Following today’s European Parliament vote to ban dental amalgam from 1 January 2025, the profession has warned of the impact on UK dental services.
Silver amalgam is currently the most common material for NHS permanent fillings across the UK. Fillings represent around a quarter of all courses of NHS treatment delivered in England, according to the British Dental Association (BDA), with amalgam used in around one third of procedures.
On 14 July, the European Commission adopted a proposal to revise the Mercury Regulation. This included introducing a total phase-out of the use of dental amalgam, and prohibiting the manufacture and export of dental amalgam from the EU from 1 January 2025 – five years earlier than expected.
Disruption and higher costs
Now, the BDA has warned of the adverse impact on the UK, especially Northern Ireland, which has the highest proportion of filled teeth of any UK nation.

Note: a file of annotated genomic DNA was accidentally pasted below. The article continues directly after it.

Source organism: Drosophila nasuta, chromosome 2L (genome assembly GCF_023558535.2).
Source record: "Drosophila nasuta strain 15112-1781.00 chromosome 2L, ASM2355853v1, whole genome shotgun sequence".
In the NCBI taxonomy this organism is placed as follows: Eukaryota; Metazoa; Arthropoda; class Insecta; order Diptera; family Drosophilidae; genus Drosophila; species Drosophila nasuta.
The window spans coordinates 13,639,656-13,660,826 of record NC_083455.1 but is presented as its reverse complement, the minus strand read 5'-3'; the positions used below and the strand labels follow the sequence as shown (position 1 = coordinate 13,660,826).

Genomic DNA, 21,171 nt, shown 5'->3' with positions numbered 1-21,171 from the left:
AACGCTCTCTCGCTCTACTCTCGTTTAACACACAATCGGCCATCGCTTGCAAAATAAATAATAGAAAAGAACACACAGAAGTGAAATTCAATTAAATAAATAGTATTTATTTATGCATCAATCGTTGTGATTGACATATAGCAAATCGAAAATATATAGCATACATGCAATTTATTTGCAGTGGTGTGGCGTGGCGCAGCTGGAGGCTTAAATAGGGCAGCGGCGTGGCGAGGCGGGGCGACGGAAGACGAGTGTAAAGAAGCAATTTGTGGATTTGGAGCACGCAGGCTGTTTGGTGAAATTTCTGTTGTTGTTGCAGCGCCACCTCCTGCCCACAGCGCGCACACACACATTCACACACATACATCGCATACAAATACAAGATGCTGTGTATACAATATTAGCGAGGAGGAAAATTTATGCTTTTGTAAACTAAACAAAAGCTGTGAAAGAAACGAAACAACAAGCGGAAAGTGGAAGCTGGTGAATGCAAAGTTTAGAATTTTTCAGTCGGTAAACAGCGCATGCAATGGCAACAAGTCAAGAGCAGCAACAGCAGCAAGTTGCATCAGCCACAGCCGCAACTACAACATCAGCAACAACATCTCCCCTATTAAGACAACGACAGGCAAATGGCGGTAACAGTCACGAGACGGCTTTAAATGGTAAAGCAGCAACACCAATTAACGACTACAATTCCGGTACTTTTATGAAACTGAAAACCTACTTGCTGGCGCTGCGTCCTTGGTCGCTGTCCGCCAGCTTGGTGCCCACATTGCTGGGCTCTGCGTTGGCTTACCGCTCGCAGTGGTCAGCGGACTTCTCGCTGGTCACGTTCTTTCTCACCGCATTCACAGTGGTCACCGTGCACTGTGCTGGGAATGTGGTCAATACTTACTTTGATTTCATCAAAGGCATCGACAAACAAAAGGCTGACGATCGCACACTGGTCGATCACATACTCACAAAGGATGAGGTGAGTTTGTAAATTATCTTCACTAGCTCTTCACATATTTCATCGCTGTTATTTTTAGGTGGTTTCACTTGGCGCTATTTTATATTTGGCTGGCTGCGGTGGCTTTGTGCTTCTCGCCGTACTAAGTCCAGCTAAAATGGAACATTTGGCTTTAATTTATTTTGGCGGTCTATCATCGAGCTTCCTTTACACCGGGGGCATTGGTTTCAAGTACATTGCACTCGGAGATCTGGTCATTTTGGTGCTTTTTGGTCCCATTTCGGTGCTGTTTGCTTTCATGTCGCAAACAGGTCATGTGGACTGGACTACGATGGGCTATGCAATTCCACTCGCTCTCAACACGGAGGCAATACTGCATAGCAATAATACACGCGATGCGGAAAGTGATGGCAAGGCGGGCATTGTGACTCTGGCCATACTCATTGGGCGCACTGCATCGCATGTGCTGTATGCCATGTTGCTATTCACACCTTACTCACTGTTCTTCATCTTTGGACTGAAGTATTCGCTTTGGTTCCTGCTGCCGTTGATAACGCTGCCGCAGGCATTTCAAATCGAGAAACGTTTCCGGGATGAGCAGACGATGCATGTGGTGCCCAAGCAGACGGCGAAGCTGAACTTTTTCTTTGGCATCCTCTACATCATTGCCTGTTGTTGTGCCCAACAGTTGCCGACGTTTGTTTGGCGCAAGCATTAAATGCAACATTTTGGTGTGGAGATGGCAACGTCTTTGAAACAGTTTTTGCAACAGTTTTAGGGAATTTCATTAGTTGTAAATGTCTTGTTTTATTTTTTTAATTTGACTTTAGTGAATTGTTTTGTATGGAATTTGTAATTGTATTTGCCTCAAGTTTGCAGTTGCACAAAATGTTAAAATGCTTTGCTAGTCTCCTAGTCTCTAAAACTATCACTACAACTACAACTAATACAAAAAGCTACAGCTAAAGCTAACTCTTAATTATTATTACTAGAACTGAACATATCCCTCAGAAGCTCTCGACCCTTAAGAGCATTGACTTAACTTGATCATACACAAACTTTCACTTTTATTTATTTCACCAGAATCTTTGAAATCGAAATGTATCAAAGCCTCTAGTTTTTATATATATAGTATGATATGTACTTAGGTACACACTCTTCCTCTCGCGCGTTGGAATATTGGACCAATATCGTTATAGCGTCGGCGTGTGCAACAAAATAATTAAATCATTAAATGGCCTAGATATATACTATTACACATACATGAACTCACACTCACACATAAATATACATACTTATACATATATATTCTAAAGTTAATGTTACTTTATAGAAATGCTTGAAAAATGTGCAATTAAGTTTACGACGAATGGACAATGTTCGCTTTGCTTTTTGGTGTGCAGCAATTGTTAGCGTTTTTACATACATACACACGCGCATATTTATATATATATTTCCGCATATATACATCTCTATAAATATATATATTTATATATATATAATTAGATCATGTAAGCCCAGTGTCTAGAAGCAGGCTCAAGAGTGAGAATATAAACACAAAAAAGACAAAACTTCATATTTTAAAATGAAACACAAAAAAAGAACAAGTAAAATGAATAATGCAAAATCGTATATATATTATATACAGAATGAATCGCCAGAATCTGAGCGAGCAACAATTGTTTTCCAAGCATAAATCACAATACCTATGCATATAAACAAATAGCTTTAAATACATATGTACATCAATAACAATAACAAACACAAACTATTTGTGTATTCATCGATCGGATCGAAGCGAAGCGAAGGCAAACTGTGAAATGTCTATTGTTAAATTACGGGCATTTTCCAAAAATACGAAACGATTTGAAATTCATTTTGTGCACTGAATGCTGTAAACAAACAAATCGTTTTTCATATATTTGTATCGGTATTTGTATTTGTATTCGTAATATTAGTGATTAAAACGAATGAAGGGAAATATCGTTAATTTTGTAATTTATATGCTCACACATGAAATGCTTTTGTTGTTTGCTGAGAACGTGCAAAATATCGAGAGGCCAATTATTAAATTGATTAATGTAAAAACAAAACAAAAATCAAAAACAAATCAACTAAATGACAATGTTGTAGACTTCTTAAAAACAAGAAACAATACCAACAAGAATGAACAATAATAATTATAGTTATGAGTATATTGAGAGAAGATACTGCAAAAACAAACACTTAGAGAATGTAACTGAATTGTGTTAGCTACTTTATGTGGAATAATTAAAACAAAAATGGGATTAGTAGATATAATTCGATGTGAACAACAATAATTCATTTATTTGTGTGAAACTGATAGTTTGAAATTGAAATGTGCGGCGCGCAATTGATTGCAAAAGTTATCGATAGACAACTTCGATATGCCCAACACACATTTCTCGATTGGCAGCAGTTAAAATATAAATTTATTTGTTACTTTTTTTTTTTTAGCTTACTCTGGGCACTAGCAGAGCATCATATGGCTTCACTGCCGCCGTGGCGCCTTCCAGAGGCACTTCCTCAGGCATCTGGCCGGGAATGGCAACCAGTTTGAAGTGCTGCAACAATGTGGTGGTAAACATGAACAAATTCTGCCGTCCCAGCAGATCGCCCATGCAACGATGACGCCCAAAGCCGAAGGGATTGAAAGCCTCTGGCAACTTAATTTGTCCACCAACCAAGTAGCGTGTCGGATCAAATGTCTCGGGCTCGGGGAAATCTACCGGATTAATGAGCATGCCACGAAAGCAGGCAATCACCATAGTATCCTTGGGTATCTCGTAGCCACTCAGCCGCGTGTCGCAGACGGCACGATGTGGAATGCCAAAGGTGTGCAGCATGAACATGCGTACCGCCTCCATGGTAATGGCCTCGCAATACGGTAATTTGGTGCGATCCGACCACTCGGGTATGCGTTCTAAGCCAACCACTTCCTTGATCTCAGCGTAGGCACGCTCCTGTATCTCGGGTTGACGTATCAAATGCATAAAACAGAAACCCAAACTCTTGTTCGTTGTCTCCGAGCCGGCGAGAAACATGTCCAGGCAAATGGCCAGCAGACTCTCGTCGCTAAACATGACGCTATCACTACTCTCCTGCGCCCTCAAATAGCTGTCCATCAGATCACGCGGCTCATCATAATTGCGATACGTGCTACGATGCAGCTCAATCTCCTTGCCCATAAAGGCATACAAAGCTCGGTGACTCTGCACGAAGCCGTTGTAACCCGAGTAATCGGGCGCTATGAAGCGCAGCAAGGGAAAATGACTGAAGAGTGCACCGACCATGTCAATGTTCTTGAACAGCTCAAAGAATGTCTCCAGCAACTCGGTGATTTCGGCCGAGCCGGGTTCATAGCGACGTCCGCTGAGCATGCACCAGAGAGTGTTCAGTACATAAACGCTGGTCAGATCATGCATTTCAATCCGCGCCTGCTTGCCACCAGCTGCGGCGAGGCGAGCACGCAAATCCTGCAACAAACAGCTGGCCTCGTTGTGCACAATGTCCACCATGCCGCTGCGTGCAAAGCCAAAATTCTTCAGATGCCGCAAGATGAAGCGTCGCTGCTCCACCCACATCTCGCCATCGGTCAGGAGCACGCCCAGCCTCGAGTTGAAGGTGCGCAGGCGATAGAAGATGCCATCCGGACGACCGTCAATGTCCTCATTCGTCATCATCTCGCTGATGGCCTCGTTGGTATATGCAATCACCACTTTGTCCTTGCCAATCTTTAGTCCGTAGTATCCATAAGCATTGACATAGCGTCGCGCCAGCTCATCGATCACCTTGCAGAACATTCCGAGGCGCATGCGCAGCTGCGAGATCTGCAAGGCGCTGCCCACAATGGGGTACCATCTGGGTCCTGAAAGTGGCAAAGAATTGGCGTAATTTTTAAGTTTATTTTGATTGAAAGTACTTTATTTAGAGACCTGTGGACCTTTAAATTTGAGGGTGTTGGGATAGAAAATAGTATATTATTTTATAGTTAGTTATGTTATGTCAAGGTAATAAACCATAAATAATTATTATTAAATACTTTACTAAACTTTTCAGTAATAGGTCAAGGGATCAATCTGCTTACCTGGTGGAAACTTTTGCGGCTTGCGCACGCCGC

Under post Brexit arrangements, Northern Ireland will be expected to phase out dental amalgam on the same basis as EU member states. Divergence means the rest of the UK faces disruption and higher costs given the impact on supply chains, but not a formal ban.
It is urging all four UK chief dental officers to work together and with the profession and industry to:
- Urgently address the impact of the direct application of the EU regulation to Northern Ireland
- Adopt a renewed focus on prevention to reduce the need for dental restorations
- Work with industry to secure an ongoing supply of amalgam
- Work with the BDA to ensure that there is no financial impact on dentists from the need to use alternative materials.
While the BDA supports a phase-down in dental amalgam, it believes this rapid phase-out is neither ‘feasible nor justifiable’
BDA chair Eddie Crouch said: ‘When we are set to lose a key weapon in the treatment of tooth decay all four UK governments appear asleep at the wheel.
‘When alternative materials can’t compete, this will add new costs and new uncertainties to practices already on the brink.
‘Without decisive action this could be the straw that breaks the back of NHS dentistry.’
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